Barnier infuriated, accusing Britain of backtracking in these negotiations.

Over the last week, Brexit negotiations have been very slow in progress. Michel Barnier, at a press conference at the close of the talks, accused the UK of not adhering to what was set out in the political agreement. Again Michel Barnier looked angered, deflated and out of options. 

David Frost, who’s the UK Brexit negotiator, released a statement saying the process has been testing the limits. Mr Frost said: “We are now at an important moment for these talks. 
“We are close to reaching the limits of what we can achieve through the format of remote formal rounds. 
“If we are to make progress, it is clear that we must intensify and accelerate our work.”
“We are discussing with the commission how this can best be done. 
“We need to conclude this negotiation in good time to enable people and businesses to have certainty about the trading terms that will follow the end of the transition period at the end of this year, and, if necessary, to allow ratification of any agreements reached.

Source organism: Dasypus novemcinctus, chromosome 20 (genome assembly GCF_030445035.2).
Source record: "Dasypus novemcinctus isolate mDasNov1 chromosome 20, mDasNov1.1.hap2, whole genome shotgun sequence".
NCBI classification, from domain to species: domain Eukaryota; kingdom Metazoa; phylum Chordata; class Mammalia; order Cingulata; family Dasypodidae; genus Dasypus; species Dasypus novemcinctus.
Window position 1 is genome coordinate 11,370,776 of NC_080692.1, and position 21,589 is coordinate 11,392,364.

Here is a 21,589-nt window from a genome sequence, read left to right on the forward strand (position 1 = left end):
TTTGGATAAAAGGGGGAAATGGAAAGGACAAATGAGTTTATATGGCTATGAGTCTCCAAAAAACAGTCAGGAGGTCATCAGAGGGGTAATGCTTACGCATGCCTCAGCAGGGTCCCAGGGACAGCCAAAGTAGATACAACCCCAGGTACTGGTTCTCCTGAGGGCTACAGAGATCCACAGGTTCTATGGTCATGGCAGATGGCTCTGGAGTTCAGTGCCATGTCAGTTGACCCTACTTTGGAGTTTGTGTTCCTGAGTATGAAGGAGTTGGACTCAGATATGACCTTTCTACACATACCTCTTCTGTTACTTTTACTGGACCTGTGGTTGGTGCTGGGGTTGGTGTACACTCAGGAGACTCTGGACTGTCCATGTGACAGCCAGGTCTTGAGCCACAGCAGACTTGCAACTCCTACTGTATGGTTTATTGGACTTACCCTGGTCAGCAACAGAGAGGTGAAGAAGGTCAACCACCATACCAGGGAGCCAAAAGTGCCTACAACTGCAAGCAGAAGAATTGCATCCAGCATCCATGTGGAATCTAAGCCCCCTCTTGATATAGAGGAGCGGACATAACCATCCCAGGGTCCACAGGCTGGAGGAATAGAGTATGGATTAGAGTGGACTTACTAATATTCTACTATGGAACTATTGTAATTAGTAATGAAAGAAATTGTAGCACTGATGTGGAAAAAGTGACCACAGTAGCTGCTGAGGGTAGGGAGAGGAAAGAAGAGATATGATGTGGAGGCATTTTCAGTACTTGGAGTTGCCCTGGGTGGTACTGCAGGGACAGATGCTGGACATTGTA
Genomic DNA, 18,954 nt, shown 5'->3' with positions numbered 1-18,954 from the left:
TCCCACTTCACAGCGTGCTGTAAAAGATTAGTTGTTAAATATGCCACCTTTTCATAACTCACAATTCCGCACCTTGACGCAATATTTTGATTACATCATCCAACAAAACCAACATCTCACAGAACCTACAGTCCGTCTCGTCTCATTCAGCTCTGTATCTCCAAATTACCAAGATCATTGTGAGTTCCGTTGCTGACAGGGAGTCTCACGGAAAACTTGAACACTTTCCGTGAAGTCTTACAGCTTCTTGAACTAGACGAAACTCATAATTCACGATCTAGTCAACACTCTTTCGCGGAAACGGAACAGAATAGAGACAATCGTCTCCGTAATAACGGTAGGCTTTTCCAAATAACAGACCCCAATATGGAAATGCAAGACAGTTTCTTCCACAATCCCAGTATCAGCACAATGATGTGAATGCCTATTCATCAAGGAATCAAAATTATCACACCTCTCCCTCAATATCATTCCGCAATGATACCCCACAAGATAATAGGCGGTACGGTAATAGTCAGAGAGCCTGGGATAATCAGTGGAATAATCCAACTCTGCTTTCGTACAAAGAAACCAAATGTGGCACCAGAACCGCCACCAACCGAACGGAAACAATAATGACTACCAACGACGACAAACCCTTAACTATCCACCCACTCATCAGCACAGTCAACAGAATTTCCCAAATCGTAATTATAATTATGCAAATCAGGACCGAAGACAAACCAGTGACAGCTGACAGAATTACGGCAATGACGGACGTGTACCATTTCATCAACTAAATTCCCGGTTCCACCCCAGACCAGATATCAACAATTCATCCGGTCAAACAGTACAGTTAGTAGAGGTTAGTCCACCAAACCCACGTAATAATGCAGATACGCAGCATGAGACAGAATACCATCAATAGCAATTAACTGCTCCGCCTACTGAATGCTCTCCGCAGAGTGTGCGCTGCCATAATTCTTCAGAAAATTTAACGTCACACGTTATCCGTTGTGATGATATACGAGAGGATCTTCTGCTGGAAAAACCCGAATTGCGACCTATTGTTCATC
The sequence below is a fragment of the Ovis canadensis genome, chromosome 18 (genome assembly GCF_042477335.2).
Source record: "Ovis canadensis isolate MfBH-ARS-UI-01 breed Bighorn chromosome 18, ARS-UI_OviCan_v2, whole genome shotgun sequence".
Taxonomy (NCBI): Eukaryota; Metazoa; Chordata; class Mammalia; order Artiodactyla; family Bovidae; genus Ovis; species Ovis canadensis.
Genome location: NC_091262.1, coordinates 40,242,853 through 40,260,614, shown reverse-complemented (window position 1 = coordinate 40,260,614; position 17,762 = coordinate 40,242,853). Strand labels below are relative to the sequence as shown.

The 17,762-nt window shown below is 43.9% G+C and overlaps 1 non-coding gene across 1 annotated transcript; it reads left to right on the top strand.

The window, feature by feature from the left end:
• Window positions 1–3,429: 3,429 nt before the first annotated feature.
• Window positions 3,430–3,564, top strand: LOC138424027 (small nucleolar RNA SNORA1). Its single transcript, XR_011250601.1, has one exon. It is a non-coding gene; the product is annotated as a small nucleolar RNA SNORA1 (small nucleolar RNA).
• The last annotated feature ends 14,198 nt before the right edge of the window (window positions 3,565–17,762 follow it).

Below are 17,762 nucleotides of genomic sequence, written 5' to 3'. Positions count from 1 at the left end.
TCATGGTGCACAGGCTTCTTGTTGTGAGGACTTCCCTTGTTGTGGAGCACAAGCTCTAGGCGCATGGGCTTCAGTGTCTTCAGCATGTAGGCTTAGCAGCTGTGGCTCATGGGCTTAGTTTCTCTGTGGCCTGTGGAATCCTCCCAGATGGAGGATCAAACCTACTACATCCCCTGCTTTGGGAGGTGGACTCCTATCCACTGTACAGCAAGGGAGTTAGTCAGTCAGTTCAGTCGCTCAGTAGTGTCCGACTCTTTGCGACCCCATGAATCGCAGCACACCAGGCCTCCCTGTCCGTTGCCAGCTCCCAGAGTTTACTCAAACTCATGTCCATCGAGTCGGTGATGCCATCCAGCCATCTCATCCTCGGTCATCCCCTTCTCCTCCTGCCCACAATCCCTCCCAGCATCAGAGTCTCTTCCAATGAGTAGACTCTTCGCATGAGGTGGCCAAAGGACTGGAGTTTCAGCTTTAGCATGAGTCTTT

“For our part, we are willing to work hard to see whether at least the outline of a balanced agreement, covering all issues, can be reached soon. 
“Any such deal must, of course, accommodate the reality of the UK’s well-established position on the so-called ‘level playing field’, on fisheries, and the other difficult issues.” 
Michel Barnier said the UK isn’t playing to the terms under the none legally binding political agreement. He said: “In all areas, the UK continues to backtrack under commitments undertaken in the political declaration, including on fisheries. 
“We cannot and will not accept this backtracking on the political declaration.” 
Even though the UK refuses to give in, Mr Barnier said the “door is still open” should the UK want to extend. 
He said: “All we are asking for is the political declaration to be complied with. 
“There has been no significant progress on these points, not since the start of negotiations, and I don’t think we can go on like this forever.” 
 He added: “The UK has refused to extend the transition period to allow for more time for negotiations. 
“From our side, as indeed was already pointed by President (Ursula) Von der Leyen, we have always been open to extending this period by one or two years. 
“It’s possible and written into the agreement. Our door is still open to that end. 
“However, if there is no joint decision to such an extension, as is the case now, if there is no change, the UK will leave the single market and the customs union on December 31.”

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